Step 1: Study the page, noting that there are 10 results per page and clear pagination: http://quotes.toscrape.com/page/2/

The last page is 10.

Step 2: Open all pages. You can use browser extensions like Open Multiple URLs

If you’d like to build such a list you can use excel: defining a template and simple formula:

=$B$1 & A3 & "/"

Open all links with the above extension.

Step 3: Extracting the data. Now we can extract all quotes per page with a few clicks. For this purpose, we are going to use another browser extension like Scraper.

Upon installing the extension, for example, this is how we can extract all authors:

Select the name of the first author of the page you are in, right-click on it and then click on “Scrape similar…”:

Then you will get the following window opened. Export it elsewhere or simply within the window, use it to compare with the data previously extracted:

Lessons learned

Given a scenario of having failing data quality checks towards product data extracted from the web with only tests for prices, the tools and approaches we covered so far since the beginning of our series are capable of detecting different errors like:

  • Invalid price formats;
  • An unusual difference in the prices;
  • Promotions (having different applicable prices);
  • Not extracting the price at all.

That said, the automated tests can fail to validate and report the wrong price because of a combination of different factors. Just to start, the total dependence on automated validation leads to a false sense of “no errors”, not to mention that if crucial care is not taken such as following the steps we covered in our series so far will lead to lower-than-possible test coverage.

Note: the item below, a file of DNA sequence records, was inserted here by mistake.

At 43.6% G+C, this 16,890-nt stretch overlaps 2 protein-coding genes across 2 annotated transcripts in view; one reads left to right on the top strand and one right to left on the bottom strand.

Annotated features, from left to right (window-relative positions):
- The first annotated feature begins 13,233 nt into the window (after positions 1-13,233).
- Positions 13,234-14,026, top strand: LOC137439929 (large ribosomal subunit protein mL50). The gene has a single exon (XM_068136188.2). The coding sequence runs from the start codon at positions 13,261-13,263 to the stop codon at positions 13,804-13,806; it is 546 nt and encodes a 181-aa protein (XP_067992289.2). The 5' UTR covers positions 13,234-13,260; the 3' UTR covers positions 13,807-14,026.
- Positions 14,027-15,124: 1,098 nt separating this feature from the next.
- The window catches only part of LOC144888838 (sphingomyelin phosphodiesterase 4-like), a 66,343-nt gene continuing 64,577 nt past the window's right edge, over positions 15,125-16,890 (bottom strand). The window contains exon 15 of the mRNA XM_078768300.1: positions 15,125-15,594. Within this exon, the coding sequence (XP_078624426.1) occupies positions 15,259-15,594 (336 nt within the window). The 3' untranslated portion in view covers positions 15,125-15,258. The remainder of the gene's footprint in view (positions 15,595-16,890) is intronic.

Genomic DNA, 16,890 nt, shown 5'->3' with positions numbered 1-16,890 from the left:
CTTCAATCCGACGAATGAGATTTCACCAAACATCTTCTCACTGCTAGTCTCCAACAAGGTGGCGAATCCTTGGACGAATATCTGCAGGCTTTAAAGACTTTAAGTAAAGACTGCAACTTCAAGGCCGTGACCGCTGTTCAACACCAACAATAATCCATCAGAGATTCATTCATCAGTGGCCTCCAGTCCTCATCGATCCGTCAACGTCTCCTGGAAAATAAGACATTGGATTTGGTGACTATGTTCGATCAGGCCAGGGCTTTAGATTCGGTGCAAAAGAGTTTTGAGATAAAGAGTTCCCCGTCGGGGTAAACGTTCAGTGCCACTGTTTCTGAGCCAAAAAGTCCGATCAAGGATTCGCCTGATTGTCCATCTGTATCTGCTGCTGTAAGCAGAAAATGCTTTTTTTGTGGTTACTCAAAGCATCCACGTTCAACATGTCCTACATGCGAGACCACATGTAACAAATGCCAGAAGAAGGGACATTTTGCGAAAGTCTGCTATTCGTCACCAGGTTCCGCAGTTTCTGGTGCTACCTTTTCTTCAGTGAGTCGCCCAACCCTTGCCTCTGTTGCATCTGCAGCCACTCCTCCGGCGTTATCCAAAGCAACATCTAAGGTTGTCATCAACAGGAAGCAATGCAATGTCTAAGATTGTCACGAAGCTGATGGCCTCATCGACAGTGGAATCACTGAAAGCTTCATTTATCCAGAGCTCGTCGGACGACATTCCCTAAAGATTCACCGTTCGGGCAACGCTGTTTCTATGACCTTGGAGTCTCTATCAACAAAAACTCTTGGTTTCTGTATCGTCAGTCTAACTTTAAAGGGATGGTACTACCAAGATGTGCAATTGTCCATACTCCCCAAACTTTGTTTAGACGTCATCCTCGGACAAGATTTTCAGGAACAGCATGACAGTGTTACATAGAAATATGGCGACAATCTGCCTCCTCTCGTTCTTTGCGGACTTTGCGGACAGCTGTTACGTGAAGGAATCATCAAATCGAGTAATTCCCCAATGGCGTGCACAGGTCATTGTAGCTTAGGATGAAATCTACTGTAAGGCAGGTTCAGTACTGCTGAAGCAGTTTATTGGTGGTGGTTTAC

The key lesson here is that even when automation is done in the best way possible, it can still fail us due to nuances on the websites, or miss some edge cases like on less than 1% of the data - that’s why it’s important to maintain and support automated tests with manual validations.

Too many false positives or a false sense of “no errors”

While building a JSON Schema we can try to be so strict on the data validation rules using as much as the validation definitions rules there are to assert the data to the best possible such as the following for price, for example:

{     "type": "object",     "properties": {         "price": {             "type": "number",             "minimum": 0.01,             "maximum": 20000,             "pattern": "^[0-9]\.[0-9]{2}$"         },         "productName": {             "type": "string",             "pattern": "^[\S ]+$"         },         "available": {             "type": "boolean"         },         "url": {             "format": "uri",             "unique": "yes"         }     },     "required": [         "price",         "productName",         "available",         "url"     ] }

However, every website has a different behaviour, many won’t have the price at all whenever the product is out of stock and it’s expected for our extraction tool to set the price to 0 for such cases so, what’s better? Be more lenient with our tests removing the "minimum" validation? No! There’s another approach that we can take with more knowledge of the JSON Schema validation possibilities and that is conditionals:

{     "type": "object",     "properties": {         "productName": {             "type": "string",             "pattern": "^[\S ]+$"         },         "available": {             "type": "boolean"         },         "url": {             "format": "uri",             "unique": "yes"         }     },     "if": {         "properties": {             "available": {                 "const": false             }         }     },     "then": {         "properties": {             "price": {                 "const": 0             }         }     },     "else": {         "properties": {             "price": {                 "type": "number",                 "minimum": 0.01,                 "maximum": 20000,                 "pattern": "^[0-9]\.[0-9]{2}$"             }         }     },     "required": [         "productName",         "price",         "available",         "url"     ] }